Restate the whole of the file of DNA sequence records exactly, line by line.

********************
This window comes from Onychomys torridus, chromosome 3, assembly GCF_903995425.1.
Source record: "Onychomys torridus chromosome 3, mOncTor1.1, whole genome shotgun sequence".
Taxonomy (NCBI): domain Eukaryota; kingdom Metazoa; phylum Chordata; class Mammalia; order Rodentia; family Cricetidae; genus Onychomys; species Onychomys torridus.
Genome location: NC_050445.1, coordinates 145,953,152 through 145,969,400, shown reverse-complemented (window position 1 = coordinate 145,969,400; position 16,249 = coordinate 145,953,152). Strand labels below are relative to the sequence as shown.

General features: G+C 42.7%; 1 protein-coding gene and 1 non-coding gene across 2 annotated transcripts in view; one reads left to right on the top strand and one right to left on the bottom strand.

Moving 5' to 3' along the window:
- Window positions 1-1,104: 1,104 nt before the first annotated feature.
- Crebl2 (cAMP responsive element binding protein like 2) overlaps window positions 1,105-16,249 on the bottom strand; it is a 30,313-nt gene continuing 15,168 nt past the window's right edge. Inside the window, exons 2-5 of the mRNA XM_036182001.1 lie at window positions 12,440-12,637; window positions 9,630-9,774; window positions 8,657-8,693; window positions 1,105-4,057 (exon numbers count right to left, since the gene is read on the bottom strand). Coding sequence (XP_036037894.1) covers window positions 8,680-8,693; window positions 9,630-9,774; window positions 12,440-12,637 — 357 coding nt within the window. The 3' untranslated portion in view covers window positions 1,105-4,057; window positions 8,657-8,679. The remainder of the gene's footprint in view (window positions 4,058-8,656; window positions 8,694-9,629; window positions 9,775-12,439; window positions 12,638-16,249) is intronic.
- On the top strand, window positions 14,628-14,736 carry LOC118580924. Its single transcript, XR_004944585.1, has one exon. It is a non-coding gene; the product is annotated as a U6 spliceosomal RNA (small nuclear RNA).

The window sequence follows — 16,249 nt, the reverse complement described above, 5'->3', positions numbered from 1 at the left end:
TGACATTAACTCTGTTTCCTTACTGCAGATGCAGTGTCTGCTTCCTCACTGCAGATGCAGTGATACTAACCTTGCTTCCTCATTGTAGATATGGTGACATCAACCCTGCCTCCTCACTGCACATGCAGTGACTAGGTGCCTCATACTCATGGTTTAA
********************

This window comes from Onychomys torridus, chromosome 3, assembly GCF_903995425.1.
Source record: "Onychomys torridus chromosome 3, mOncTor1.1, whole genome shotgun sequence".
Taxonomy (NCBI): domain Eukaryota; kingdom Metazoa; phylum Chordata; class Mammalia; order Rodentia; family Cricetidae; genus Onychomys; species Onychomys torridus.
Genome location: NC_050445.1, coordinates 145,953,152 through 145,969,400, shown reverse-complemented (window position 1 = coordinate 145,969,400; position 16,249 = coordinate 145,953,152). Strand labels below are relative to the sequence as shown.

General features: G+C 42.7%; 1 protein-coding gene and 1 non-coding gene across 2 annotated transcripts in view; one reads left to right on the top strand and one right to left on the bottom strand.

Moving 5' to 3' along the window:
- Window positions 1-1,104: 1,104 nt before the first annotated feature.
- Crebl2 (cAMP responsive element binding protein like 2) overlaps window positions 1,105-16,249 on the bottom strand; it is a 30,313-nt gene continuing 15,168 nt past the window's right edge. Inside the window, exons 2-5 of the mRNA XM_036182001.1 lie at window positions 12,440-12,637; window positions 9,630-9,774; window positions 8,657-8,693; window positions 1,105-4,057 (exon numbers count right to left, since the gene is read on the bottom strand). Coding sequence (XP_036037894.1) covers window positions 8,680-8,693; window positions 9,630-9,774; window positions 12,440-12,637 — 357 coding nt within the window. The 3' untranslated portion in view covers window positions 1,105-4,057; window positions 8,657-8,679. The remainder of the gene's footprint in view (window positions 4,058-8,656; window positions 8,694-9,629; window positions 9,775-12,439; window positions 12,638-16,249) is intronic.
- On the top strand, window positions 14,628-14,736 carry LOC118580924. Its single transcript, XR_004944585.1, has one exon. It is a non-coding gene; the product is annotated as a U6 spliceosomal RNA (small nuclear RNA).

The window sequence follows — 16,249 nt, the reverse complement described above, 5'->3', positions numbered from 1 at the left end:
TGACATTAACTCTGTTTCCTTACTGCAGATGCAGTGTCTGCTTCCTCACTGCAGATGCAGTGATACTAACCTTGCTTCCTCATTGTAGATATGGTGACATCAACCCTGCCTCCTCACTGCACATGCAGTGACTAGGTGCCTCATACTCATGGTTTAA